There are a few important elements that can be easily added to plots.

For example, we can add a legend with the legend function.

We can adjust axes with axis, where axis is spelled A-X-I-S.

We can set axis labels using xlabel and ylabel.

And we can save a figure using savefig.

In that case, the file format extension specifies the format of the file,such as pdf or png.

Let’s now add these elements to our previous plot.

I’m going to construct this plot in the editor.

So I’m going to take my first line and place that in the editor.

Then I’m going to take my second line and just copy paste that in the editor.

If I want to construct the full plot, I’m going to find my definition of x, so we have a full example,x was defined here.

Then we had definitions of y1, which was given here.

And we have also our definition of y2, which is here.

This is the plot that we’ve been looking at so far.

I’m going to start by adding axes labels to this plot.

I’m going to type plt.xlabel.

And we’ll just put it in an X for the x-axis.

And we can use the same idea for ylabel, in which case we’ll just call it Y.

If you’re familiar with LaTeX, which is the typesetting software often used in mathematical publications, you’ll be pleased to know that plt also knows LaTeX.

If you’re not familiar with it, here’s a brief idea.

We can take a mathematical notation or a symbol like x,and we can put dollar signs around that.

All this does is that it changes the appearance of x and y in your plot.

Let’s try running the plot up to this point.

If you’re not familiar with LaTeX, you can drop the dollar signs and we can re-run the code to see what changes.

Pay close attention to the axes labels.

The axes labels are still x and y, but the specific appearance of the font looks a little bit different.

Let’s then use axis function to adjust the axes.

So I’m going to type plt.axis parentheses and inside goes a list.

The first argument is going to be xmin.

The second one is xmax.

The third one is ymin.

And the fourth one is ymax.

xmin specifies where the x-axis starts in my plot.
xmin指定x轴在绘图中的起始位置。
I’m going to use the number minus 0.5.

xmax, I’m going to use 10.5 so I’m going to be going a little bit over the length of my x vector.
xmax，我将使用10.5，所以我将稍微超过x向量的长度。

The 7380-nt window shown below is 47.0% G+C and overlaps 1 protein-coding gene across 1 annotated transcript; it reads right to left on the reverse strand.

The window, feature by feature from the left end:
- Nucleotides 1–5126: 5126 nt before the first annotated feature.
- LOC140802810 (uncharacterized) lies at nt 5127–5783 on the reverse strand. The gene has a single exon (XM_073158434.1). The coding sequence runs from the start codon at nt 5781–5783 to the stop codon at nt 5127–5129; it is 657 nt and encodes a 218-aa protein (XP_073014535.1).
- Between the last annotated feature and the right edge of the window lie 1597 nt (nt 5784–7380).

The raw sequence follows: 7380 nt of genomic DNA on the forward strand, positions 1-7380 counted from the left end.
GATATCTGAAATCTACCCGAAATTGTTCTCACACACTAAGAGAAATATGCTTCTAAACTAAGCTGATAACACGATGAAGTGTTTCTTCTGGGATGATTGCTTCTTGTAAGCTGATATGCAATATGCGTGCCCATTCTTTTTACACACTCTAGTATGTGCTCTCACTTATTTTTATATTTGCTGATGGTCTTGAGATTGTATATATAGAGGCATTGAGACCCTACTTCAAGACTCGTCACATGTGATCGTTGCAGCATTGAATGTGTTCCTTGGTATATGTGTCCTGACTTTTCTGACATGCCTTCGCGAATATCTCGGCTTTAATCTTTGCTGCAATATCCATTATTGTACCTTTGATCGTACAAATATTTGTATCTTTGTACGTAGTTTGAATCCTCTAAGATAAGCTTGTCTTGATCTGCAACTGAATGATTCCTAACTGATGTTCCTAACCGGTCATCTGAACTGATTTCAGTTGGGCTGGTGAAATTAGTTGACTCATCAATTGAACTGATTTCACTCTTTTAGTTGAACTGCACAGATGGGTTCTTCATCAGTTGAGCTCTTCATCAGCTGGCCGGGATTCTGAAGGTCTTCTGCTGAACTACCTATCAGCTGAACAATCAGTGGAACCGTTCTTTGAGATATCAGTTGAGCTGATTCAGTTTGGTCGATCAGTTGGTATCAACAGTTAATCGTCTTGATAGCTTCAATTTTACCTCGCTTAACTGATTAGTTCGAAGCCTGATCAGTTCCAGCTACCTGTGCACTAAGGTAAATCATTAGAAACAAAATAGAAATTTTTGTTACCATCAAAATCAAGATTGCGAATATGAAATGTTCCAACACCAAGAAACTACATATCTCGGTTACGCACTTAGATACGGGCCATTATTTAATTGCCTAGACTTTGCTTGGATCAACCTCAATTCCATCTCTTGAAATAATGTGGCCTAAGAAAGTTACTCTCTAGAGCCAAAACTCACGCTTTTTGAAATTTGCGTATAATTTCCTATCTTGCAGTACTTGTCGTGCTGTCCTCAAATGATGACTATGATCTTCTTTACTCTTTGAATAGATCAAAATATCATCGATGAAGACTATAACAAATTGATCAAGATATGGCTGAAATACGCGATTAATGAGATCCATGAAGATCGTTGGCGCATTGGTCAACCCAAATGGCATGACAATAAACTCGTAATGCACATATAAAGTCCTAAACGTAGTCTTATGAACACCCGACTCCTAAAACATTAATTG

For ymin, I’m going to be using minus 5.

And for ymax, I’m going to be using 105.

Let’s try re-running this and see how it changes in a subtle way the appearance of the plot.

You see that the axes have now been adjusted.

Let’s then add a legend to our plot.

There are two steps.

The first step is to give labels.

I’m going to say a label equal to, let’s just called this First,you’ll see that the label is going to be a string.

I also want to give a label for my second plot.

I’m just going to call that Second.

To show the legend, I have to type plt.legend.

And I can use an additional keyword argument, loc for location,to specify the specific location of the legend.

In this case I would like to use the upper left corner for my legend,and we can try running the code,and we’ll see that the legend appears in the upper left corner.

Finally, we’d like to be able to save our figure to file.

To do that, we’ll use the savefig function,and inside the parentheses goes the name of my plot.

I’m just going to call that myplot.

I’d like this to be a pdf plot so I’ll just enter the pdf file extension here.

I’m going to run this code and Python will now have created a plot called “myplot.pdf” in the working directory.

The working directory is the directory where you have launched your Python.

Let’s see if we can find the plot that we just created.

I’m going to launch finder.

I know the name of my plot is myplot.pdf.

And we can see that this plot has just been created.

I can double click that to open my pdf.

In this case, my plot is beautifully stored in a pdf file.

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